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Murray, Perlozzo lead pack

Where do the Orioles go from here? Firing manager Mike Hargrove yesterday is the perceived first step in changing the direction of a franchise that keeps slamming into fourth place. Now comes the hard part: finding a replacement.

They may not have far to look, unless they decide to rummage through their past.

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Club sources have indicated that bench coach Sam Perlozzo and former Oriole Eddie Murray, the Cleveland Indians' hitting coach, are leading candidates to run the team in 2004.

Though Murray has no managerial experience beyond one stint in the Arizona Fall League, he'll apparently be a finalist for the job. The Orioles are expected to consider no fewer than 10 candidates, but may trim that list to four or five, including Perlozzo and Murray, before conducting interviews.

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Perlozzo, 52, came close to being hired by the Seattle Mariners after last season before losing out to Bob Melvin. He would attract more attention from other teams this fall if the Orioles don't promote him.

Perlozzo has been an Orioles coach for eight seasons, the past three on the bench with Hargrove, who endorsed him yesterday by saying, "I think Sammy would be perfect for that job."

A major league coach for 17 years, Perlozzo compiled a 364-263 record in five minor league seasons. His teams finished in first place three straight seasons, and Baseball America named him minor league Manager of the Year in 1984 after Jackson won the Double-A Texas League title.

Besides going 4-8 this year while Hargrove tended to his ailing mother, Perlozzo hasn't managed since 1986 with Triple-A Tidewater. He moved up to the New York Mets in 1987 as third base coach, and held the same position with the Cincinnati Reds in 1990 when they won the World Series.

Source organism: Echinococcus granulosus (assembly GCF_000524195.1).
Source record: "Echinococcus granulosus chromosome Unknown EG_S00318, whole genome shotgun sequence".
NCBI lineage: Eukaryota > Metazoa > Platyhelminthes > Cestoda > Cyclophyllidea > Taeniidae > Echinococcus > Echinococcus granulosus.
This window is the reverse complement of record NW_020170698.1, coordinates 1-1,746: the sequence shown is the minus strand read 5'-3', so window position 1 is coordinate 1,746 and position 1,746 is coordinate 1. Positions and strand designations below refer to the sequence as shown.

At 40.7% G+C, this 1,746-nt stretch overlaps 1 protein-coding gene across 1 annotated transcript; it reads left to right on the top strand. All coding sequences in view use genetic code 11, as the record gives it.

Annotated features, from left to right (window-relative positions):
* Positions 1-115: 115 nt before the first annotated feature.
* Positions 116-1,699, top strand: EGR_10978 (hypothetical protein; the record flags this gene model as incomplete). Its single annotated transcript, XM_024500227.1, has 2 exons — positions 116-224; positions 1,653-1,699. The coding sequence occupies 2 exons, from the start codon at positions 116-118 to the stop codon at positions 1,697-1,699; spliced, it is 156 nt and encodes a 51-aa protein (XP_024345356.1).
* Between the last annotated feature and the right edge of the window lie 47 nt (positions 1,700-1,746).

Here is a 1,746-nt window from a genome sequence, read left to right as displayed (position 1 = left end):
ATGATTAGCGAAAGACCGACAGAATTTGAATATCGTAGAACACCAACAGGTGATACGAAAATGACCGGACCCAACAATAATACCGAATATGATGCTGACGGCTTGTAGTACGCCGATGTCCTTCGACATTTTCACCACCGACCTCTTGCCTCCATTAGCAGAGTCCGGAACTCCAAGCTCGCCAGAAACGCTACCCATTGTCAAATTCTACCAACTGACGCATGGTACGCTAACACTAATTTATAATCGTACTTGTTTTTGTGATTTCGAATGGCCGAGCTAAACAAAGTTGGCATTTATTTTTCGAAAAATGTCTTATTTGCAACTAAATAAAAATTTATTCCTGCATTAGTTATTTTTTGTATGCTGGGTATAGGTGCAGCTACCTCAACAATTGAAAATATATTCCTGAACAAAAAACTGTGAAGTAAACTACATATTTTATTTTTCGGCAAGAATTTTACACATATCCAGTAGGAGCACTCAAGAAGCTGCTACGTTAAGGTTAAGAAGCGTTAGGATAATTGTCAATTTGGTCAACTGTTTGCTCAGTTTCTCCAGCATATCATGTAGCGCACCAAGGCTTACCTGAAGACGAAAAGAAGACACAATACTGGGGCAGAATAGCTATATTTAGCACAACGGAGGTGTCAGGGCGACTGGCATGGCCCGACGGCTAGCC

An organization obsessed with returning to the Oriole Way also is drawn to Murray, who spent 12 1/2 of his 21 playing seasons with the team and celebrated the city's last World Series in 1983.

The Indians hired Murray, 47, after he served as an Orioles coach for four seasons. His resume as a player is flawless - he joined Hank Aaron and Willie Mays as the only members of the 500-homer, 3,000-hit club - and a thin managerial background might be overlooked by an organization seeking many of the qualities that Hall of Famer Earl Weaver once brought to the team.

Hargrove was viewed as a manager who commanded respect throughout the clubhouse but might not have pushed his players hard enough. Some team officials perceive Murray as more closely resembling the feisty Weaver, though he had a laid-back personality as a player.

Murray and vice president of baseball operations Mike Flanagan both played for Weaver, and their bond is unmistakable.

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Without addressing anyone in particular, executive vice president Jim Beattie said: "First and foremost, you look for knowledge of the game. You look for communication with players, and in this day, with fans and the media. You look for character and you look for toughness."

Murray's sour relationship with the media didn't affect him as a player or prevent him from being inducted into the Hall of Fame this summer in his first year of eligibility, but it could bring challenges as a manager. It also could be a deciding factor if the choice comes down to him or Perlozzo.

Though Murray hasn't paid his dues as other candidates have, he's one of the most popular Orioles in franchise history, and commissioner Bud Selig likely will push for a minority hire.

Hargrove won five division titles and went to two World Series with the Indians, coming within a Jose Mesa blown save of winning it all in 1997. Named as Ray Miller's replacement on Nov. 3, 1999, he instantly brought credibility to an organization needing direction. He had a track record and the respect of his peers, but none of that mattered in a division where the standings seem to be predetermined each spring.

He couldn't transform the Orioles into winners, so it's somebody else's turn. And if the new hire fails, especially with a roster that's expected to be upgraded this winter, Hargrove will be vindicated.

Beattie and Flanagan must decide whether they want to give the keys to a rookie driver or go with a more experienced hand. Should they offer someone a first chance or do a little recycling? Of all the decisions they'll make before Opening Day, none will be more important.